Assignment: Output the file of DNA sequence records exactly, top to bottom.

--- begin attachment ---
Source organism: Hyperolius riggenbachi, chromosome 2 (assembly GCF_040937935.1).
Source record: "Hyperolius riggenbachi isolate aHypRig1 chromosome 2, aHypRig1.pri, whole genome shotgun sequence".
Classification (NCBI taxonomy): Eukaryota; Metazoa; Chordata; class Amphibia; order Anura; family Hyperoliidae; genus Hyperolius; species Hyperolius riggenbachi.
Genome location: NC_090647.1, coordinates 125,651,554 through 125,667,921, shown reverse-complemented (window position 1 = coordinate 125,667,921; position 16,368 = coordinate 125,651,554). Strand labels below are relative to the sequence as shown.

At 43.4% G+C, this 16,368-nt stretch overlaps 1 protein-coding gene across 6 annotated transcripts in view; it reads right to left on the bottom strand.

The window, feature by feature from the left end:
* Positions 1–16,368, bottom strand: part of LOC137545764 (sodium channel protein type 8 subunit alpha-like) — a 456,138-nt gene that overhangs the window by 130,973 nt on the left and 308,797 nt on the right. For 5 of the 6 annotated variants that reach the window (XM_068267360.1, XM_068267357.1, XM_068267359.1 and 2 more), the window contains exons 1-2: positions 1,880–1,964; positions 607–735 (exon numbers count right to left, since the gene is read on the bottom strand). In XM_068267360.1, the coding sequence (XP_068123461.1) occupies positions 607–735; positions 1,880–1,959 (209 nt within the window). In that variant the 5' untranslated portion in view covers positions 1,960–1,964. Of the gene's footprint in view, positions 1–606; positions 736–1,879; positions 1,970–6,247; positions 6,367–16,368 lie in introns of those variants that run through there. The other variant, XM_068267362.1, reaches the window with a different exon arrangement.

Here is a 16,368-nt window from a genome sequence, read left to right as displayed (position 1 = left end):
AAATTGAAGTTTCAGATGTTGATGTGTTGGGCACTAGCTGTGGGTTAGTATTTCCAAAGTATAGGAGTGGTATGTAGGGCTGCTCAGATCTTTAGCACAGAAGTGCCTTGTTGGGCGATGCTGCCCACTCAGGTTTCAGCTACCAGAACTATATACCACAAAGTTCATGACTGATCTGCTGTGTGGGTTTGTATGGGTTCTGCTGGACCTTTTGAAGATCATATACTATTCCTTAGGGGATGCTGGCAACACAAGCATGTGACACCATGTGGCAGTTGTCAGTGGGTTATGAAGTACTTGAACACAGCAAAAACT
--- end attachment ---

Source organism: Hyperolius riggenbachi, chromosome 2 (assembly GCF_040937935.1).
Source record: "Hyperolius riggenbachi isolate aHypRig1 chromosome 2, aHypRig1.pri, whole genome shotgun sequence".
Classification (NCBI taxonomy): Eukaryota; Metazoa; Chordata; class Amphibia; order Anura; family Hyperoliidae; genus Hyperolius; species Hyperolius riggenbachi.
Genome location: NC_090647.1, coordinates 125,651,554 through 125,667,921, shown reverse-complemented (window position 1 = coordinate 125,667,921; position 16,368 = coordinate 125,651,554). Strand labels below are relative to the sequence as shown.

At 43.4% G+C, this 16,368-nt stretch overlaps 1 protein-coding gene across 6 annotated transcripts in view; it reads right to left on the bottom strand.

The window, feature by feature from the left end:
* Positions 1–16,368, bottom strand: part of LOC137545764 (sodium channel protein type 8 subunit alpha-like) — a 456,138-nt gene that overhangs the window by 130,973 nt on the left and 308,797 nt on the right. For 5 of the 6 annotated variants that reach the window (XM_068267360.1, XM_068267357.1, XM_068267359.1 and 2 more), the window contains exons 1-2: positions 1,880–1,964; positions 607–735 (exon numbers count right to left, since the gene is read on the bottom strand). In XM_068267360.1, the coding sequence (XP_068123461.1) occupies positions 607–735; positions 1,880–1,959 (209 nt within the window). In that variant the 5' untranslated portion in view covers positions 1,960–1,964. Of the gene's footprint in view, positions 1–606; positions 736–1,879; positions 1,970–6,247; positions 6,367–16,368 lie in introns of those variants that run through there. The other variant, XM_068267362.1, reaches the window with a different exon arrangement.

Here is a 16,368-nt window from a genome sequence, read left to right as displayed (position 1 = left end):
AAATTGAAGTTTCAGATGTTGATGTGTTGGGCACTAGCTGTGGGTTAGTATTTCCAAAGTATAGGAGTGGTATGTAGGGCTGCTCAGATCTTTAGCACAGAAGTGCCTTGTTGGGCGATGCTGCCCACTCAGGTTTCAGCTACCAGAACTATATACCACAAAGTTCATGACTGATCTGCTGTGTGGGTTTGTATGGGTTCTGCTGGACCTTTTGAAGATCATATACTATTCCTTAGGGGATGCTGGCAACACAAGCATGTGACACCATGTGGCAGTTGTCAGTGGGTTATGAAGTACTTGAACACAGCAAAAACT